News Funimation's Parent Reports 2Q Sales Down, Profits Up
posted on 2009-10-31 21:41 EDT
Navarre Corporation, the parent company of the anime licensing and distribution company Funimation Entertainment, announced on Thursday a net decrease in sales for their second quarter of fiscal year 2010, which ended on September 30.
Navarre does not report Funimation's results separately; instead, it reports on its overall publishing segment, which includes Funimation, Encore, and BCI. This publishing segment reported net sales of US$21.4 million, compared to US$28.8 million in the same quarter of the previous year, a decrease of 26 percent.
In the Q2 2010 Navarre Earnings Conference Call, Chief Executive Officer Cary Deacon credited the decrease to the closure of their BCI budget video division, which “generated nominal sales in the second quarter and accounted for over half of this net sales decline."
Operating income during the second quarter for the publishing segment was US$2.5 million, compared to an operating loss of US$70.3 million during the same quarter last year. Last year's loss was largely due to a US$73.4 million non-cash goodwill impairment charge. Deacon credited this quarter's results to "increased gross margins in software publishing, which were partially offset by a relatively soft new release schedule for anime products.”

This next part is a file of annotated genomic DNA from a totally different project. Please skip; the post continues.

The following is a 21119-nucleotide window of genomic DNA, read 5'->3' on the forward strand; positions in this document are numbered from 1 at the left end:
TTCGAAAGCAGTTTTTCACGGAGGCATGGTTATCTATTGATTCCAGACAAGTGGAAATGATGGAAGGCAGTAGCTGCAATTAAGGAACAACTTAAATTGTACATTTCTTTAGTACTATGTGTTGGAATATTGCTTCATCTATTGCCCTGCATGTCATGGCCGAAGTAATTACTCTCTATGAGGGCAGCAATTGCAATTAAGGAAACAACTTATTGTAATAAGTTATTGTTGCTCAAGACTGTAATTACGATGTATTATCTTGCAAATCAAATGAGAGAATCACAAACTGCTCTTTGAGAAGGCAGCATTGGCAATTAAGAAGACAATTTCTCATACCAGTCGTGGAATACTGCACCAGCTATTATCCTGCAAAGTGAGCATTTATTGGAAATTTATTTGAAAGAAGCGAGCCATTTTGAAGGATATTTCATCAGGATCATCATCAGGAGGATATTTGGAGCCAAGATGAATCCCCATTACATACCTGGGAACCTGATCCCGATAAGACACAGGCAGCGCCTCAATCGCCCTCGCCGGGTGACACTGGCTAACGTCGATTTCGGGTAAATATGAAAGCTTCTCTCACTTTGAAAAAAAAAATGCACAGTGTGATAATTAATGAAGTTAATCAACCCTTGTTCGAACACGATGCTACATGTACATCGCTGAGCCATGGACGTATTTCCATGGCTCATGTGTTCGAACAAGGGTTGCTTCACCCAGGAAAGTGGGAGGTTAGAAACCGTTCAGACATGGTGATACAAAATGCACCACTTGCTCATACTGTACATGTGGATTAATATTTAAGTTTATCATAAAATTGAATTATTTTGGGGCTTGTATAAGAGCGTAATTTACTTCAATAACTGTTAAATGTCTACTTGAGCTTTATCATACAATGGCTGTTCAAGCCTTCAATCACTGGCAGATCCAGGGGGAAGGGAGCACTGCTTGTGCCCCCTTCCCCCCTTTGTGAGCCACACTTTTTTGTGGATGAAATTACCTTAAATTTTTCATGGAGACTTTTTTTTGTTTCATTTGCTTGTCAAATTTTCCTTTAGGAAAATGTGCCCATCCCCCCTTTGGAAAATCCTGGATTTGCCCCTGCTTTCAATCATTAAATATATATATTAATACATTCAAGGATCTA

On the whole, Navarre's net quarterly sales were down 28 percent and year-to-date sales down 18 percent compared to last year, which Deacon credited to the closure of Circuit City and the continued economic recession. However, Navarre reported net income increased to US$6.4 million, compared to a net loss of US$43.9 million this time last year.
During the quarterly earnings conference call on Friday, Deacon said he was “still optimistic about Funimation and its future.” Funimation, Deacon said, is “still the market share leader” with “56 percent to 60 percent of U.S. market share.” He mentioned that Funimation has, "first look at all opportunities in terms of licenses," and that they were being "pretty selective."
Following the news of Navarre's decline in sales, the company's shares fell 24 cents per share, or 9.41 percent, to $2.31 on Friday afternoon.